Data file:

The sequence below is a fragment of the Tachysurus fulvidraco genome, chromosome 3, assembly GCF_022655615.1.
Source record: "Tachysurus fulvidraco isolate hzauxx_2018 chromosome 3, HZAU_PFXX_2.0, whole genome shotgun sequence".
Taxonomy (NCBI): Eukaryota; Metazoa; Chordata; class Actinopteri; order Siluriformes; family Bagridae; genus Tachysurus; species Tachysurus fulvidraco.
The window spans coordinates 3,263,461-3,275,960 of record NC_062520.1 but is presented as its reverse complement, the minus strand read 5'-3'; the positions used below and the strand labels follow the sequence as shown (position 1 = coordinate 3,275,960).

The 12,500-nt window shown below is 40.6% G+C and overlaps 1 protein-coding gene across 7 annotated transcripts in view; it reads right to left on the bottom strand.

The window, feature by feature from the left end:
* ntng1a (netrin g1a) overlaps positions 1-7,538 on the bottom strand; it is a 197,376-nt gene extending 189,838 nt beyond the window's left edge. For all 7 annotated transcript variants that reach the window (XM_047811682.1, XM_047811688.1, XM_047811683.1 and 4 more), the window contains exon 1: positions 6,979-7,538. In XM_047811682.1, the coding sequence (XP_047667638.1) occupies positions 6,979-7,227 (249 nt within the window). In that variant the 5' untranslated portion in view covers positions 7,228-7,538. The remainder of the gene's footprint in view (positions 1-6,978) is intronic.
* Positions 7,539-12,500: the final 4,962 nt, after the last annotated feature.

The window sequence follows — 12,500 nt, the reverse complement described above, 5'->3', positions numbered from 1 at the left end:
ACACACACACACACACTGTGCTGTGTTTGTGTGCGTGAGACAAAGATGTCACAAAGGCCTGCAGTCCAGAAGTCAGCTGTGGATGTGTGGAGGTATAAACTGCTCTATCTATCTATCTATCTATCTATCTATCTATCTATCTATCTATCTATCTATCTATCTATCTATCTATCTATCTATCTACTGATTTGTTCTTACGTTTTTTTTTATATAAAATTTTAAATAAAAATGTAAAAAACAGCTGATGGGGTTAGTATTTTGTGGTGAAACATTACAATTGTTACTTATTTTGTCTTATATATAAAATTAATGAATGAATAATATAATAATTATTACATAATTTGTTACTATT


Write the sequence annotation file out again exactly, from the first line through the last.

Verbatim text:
The sequence below is a fragment of the Tachysurus fulvidraco genome, chromosome 3, assembly GCF_022655615.1.
Source record: "Tachysurus fulvidraco isolate hzauxx_2018 chromosome 3, HZAU_PFXX_2.0, whole genome shotgun sequence".
Taxonomy (NCBI): Eukaryota; Metazoa; Chordata; class Actinopteri; order Siluriformes; family Bagridae; genus Tachysurus; species Tachysurus fulvidraco.
The window spans coordinates 3,263,461-3,275,960 of record NC_062520.1 but is presented as its reverse complement, the minus strand read 5'-3'; the positions used below and the strand labels follow the sequence as shown (position 1 = coordinate 3,275,960).

The 12,500-nt window shown below is 40.6% G+C and overlaps 1 protein-coding gene across 7 annotated transcripts in view; it reads right to left on the bottom strand.

The window, feature by feature from the left end:
* ntng1a (netrin g1a) overlaps positions 1-7,538 on the bottom strand; it is a 197,376-nt gene extending 189,838 nt beyond the window's left edge. For all 7 annotated transcript variants that reach the window (XM_047811682.1, XM_047811688.1, XM_047811683.1 and 4 more), the window contains exon 1: positions 6,979-7,538. In XM_047811682.1, the coding sequence (XP_047667638.1) occupies positions 6,979-7,227 (249 nt within the window). In that variant the 5' untranslated portion in view covers positions 7,228-7,538. The remainder of the gene's footprint in view (positions 1-6,978) is intronic.
* Positions 7,539-12,500: the final 4,962 nt, after the last annotated feature.

The window sequence follows — 12,500 nt, the reverse complement described above, 5'->3', positions numbered from 1 at the left end:
ACACACACACACACACTGTGCTGTGTTTGTGTGCGTGAGACAAAGATGTCACAAAGGCCTGCAGTCCAGAAGTCAGCTGTGGATGTGTGGAGGTATAAACTGCTCTATCTATCTATCTATCTATCTATCTATCTATCTATCTATCTATCTATCTATCTATCTATCTATCTATCTATCTATCTACTGATTTGTTCTTACGTTTTTTTTTATATAAAATTTTAAATAAAAATGTAAAAAACAGCTGATGGGGTTAGTATTTTGTGGTGAAACATTACAATTGTTACTTATTTTGTCTTATATATAAAATTAATGAATGAATAATATAATAATTATTACATAATTTGTTACTATT